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Navigating Charlottesville, Virginia

At first glance, the city of Charlottesville can be a frightening place. Ascots and Brie cheese run rampant through tailgates, making even the most resolute of football fans slightly uncomfortable. If led astray, the culture shock may cause the visitors to descend into unfathomable confusion. However, with readership of Tomahawk Nation comes a multitude of benefits. Fear not, ‘Noles fans, for DKfromVA is here to guide you through the University of Virginia football weekend experience.

The first step in enjoying a weekend in Charlottesville is having some semblance of a plan. Activities can vary widely depending on your goals for the experience, so I’ve divided the information into two categories. Though the divisions represent some significant differences, sampling each is certainly doable. Let’s start with a few general remarks about the Charlottesville area.

 

 Parking Sucks:

It really does. Everything in the university and downtown areas are very close together, making parking significantly less fun. Also, property owners and the Charlottesville Police Department seem to really enjoy towing people. However, the proximity of everything a given area makes walking a very feasible option. I suggest finding a parking garage in the area of your destination and walking from there. If you happen to be lucky enough to fall on the route of the Charlottesville Free Trolley (Trolley Info), I would definitely advocate its use.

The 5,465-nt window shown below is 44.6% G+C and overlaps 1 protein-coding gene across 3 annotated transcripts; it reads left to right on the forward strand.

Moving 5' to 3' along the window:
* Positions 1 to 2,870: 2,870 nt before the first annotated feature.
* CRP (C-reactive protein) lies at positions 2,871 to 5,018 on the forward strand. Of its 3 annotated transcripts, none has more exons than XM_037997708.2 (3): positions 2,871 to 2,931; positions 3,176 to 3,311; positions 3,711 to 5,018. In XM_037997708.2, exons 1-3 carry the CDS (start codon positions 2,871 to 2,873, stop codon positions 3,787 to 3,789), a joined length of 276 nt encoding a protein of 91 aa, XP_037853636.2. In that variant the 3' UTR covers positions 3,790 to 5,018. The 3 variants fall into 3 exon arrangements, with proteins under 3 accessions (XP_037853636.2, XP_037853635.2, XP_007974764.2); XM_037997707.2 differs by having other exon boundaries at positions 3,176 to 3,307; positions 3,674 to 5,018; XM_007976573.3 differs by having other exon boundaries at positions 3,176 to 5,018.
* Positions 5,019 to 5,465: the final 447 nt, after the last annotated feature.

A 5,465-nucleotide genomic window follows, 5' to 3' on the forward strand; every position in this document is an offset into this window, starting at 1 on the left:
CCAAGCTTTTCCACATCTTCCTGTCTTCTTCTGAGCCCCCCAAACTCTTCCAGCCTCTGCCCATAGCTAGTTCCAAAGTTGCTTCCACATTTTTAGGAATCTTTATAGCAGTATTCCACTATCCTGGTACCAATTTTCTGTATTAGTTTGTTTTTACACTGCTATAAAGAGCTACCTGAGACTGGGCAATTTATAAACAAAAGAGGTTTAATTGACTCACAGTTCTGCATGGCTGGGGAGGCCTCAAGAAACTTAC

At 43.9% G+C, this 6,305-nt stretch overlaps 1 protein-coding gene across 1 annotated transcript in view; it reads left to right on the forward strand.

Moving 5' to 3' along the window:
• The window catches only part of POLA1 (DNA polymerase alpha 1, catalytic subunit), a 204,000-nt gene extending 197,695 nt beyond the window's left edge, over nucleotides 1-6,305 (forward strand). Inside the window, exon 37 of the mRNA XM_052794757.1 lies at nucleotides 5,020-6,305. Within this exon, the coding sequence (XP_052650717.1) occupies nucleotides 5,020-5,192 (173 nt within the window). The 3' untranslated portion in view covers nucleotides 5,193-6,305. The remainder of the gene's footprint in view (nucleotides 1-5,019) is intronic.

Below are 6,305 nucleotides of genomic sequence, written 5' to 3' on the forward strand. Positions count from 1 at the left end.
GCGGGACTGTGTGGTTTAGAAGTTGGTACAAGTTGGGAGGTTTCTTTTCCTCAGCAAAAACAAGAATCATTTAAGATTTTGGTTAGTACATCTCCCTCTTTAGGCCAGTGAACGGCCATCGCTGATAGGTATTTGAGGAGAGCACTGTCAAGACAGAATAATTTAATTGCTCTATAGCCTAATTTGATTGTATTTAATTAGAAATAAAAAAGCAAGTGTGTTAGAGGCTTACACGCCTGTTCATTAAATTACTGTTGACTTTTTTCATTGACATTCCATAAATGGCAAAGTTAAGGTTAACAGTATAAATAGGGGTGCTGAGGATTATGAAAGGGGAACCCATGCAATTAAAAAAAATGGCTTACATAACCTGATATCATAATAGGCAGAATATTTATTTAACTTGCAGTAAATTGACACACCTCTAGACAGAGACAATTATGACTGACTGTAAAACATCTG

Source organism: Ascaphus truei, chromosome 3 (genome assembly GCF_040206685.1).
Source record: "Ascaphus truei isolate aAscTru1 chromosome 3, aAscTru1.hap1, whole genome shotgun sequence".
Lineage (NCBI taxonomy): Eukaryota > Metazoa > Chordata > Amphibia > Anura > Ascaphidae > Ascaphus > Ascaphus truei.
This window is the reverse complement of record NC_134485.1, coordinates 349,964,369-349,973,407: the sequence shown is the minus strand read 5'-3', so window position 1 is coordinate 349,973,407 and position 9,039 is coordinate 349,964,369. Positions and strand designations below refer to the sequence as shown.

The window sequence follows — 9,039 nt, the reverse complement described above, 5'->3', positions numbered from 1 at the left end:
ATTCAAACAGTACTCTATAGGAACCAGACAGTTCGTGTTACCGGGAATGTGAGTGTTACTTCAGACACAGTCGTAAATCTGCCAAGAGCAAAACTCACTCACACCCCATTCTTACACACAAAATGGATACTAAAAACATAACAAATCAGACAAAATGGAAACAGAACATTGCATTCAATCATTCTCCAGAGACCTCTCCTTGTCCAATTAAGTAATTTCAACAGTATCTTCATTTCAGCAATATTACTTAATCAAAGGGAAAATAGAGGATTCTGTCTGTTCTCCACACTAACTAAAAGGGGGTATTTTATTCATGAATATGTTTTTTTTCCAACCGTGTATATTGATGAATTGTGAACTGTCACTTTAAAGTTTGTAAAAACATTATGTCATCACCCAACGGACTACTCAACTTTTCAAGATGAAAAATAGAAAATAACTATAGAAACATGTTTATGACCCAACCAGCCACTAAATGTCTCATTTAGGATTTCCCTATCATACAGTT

UVA Parking Information

 

The Campus History/Architecture Is Something To Behold:

Visitors of all ages should make it a point to walk around the campus of UVA for a short time, at least. They really do refer to it as “grounds”, but only the true D-bags will actually correct your reference of “campus”. If you run into one of these folks, move away slowly before they begin espousing facts about Thomas Jefferson that no sane person should ever know. The rotunda/lawn area is a must-see, especially for families. It’s conveniently situated right next to the “Corner” area, which is where many restaurants and nightlife areas are located.

 

Two Main Areas of Attraction:

There are really two areas that compose a visit to Charlottesville. First is the Campus/Corner, and it’s pretty intuitive what those entail. The stadium is, as you might guess, in close proximity to the campus buildings. The Corner has a wealth of restaurants and bars, and will be the center of activity for UVA students and visitors over the weekend. The second area is called “Historic Downtown”, though it isn’t your usual downtown area. It’s basically a big plaza lined with shops, restaurants, vendors, etc. Downtown can be reached by continuing to drive down University Avenue (West Main Street) past the corner for another 5 minutes or so.  You won’t be able to miss it. Again, downtown is accessible through the Free Trolley (linked above), and it makes a lot of sense to use it, as parking in that area is limited.

 

Friday Activities:

For those arriving on Friday, there are a few options in deciding how to spend your first evening in Charlottesville. As mentioned above, I’ve divided the possible areas of interest into two categories.

 

Family-Friendly: